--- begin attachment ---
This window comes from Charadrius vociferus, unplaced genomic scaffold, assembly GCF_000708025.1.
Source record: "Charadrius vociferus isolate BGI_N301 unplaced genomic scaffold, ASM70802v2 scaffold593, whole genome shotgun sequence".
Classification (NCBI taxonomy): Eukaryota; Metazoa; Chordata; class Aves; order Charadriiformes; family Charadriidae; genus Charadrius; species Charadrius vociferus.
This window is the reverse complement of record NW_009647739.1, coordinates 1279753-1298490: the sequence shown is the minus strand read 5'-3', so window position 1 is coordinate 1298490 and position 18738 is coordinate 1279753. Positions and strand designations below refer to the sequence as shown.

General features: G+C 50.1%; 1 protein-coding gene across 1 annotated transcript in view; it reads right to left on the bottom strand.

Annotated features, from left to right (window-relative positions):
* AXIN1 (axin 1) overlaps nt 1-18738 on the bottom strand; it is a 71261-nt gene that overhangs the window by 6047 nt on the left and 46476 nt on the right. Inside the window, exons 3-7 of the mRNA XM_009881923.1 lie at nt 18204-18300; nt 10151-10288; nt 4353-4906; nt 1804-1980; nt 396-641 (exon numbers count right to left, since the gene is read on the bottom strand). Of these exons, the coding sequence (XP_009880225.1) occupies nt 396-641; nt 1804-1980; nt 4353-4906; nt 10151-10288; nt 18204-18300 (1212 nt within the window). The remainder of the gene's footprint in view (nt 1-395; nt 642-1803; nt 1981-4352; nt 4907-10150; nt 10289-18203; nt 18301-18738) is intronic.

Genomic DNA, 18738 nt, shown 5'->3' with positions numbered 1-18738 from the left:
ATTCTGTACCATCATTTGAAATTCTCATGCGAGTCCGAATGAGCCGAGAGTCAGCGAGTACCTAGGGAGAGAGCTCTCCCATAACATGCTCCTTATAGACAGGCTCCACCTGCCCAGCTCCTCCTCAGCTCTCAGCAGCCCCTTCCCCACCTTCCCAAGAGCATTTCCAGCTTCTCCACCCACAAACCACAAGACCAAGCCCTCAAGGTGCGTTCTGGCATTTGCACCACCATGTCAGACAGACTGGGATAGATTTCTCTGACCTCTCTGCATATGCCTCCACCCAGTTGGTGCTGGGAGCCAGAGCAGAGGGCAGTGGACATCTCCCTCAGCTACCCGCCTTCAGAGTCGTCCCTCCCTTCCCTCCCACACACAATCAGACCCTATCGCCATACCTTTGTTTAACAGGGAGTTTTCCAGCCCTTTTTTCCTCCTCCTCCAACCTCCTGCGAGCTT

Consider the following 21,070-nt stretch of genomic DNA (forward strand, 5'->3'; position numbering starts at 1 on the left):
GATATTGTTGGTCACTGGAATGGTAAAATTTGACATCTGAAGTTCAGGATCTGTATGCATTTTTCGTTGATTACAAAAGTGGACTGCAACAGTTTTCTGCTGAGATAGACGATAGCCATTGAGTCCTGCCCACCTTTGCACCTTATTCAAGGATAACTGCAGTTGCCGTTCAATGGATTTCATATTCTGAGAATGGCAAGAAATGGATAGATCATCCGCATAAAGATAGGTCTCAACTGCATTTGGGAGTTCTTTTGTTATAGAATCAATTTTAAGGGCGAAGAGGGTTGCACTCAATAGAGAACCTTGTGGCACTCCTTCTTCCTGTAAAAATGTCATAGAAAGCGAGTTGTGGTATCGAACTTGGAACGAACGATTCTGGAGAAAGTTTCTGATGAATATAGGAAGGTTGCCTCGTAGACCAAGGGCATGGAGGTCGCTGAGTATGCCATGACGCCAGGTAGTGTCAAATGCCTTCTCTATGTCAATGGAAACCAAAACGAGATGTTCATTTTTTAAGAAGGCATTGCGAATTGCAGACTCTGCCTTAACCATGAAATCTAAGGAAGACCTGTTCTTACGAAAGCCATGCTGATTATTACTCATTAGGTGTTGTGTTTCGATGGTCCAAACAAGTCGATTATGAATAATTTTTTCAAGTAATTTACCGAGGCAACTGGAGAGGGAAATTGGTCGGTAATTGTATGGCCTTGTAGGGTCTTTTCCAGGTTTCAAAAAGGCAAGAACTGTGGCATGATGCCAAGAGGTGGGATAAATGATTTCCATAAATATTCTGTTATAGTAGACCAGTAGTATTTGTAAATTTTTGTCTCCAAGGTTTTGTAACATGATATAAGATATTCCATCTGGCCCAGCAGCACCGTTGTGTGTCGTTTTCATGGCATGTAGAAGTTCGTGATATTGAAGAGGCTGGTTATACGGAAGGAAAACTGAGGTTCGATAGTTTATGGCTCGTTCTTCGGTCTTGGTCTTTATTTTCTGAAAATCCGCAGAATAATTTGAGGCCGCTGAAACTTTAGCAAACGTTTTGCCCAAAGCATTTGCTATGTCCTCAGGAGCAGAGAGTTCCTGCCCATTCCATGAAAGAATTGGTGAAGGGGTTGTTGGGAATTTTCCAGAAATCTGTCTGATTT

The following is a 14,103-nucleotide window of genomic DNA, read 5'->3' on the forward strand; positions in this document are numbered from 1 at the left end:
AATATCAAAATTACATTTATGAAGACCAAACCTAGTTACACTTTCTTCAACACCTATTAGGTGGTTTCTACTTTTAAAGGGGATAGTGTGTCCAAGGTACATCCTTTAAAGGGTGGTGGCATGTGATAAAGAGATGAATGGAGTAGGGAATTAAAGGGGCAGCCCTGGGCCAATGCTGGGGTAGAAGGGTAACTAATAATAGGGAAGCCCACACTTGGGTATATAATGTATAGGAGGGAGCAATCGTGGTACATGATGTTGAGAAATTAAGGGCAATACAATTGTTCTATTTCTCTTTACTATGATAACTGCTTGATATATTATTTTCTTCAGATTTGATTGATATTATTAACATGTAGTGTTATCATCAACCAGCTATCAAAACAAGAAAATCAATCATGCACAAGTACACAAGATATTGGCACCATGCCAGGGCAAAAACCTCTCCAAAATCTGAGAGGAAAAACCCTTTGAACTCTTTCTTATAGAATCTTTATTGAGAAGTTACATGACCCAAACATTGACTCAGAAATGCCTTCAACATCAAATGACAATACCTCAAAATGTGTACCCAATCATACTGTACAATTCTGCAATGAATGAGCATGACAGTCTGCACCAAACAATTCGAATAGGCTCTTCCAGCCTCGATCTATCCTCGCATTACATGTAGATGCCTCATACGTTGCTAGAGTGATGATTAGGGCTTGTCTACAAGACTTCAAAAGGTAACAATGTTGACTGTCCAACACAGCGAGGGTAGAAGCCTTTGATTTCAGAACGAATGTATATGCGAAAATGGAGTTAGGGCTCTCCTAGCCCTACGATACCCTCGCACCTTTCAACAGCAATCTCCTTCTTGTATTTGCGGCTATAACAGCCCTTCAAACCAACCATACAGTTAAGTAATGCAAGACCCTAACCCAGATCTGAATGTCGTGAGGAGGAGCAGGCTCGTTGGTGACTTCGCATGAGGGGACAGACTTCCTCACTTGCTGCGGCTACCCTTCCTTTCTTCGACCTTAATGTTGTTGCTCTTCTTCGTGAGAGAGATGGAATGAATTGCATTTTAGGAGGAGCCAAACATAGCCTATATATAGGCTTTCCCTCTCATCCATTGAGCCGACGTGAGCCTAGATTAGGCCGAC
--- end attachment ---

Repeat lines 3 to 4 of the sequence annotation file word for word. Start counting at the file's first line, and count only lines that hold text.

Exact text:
Classification (NCBI taxonomy): Eukaryota; Metazoa; Chordata; class Aves; order Charadriiformes; family Charadriidae; genus Charadrius; species Charadrius vociferus.
This window is the reverse complement of record NW_009647739.1, coordinates 1279753-1298490: the sequence shown is the minus strand read 5'-3', so window position 1 is coordinate 1298490 and position 18738 is coordinate 1279753. Positions and strand designations below refer to the sequence as shown.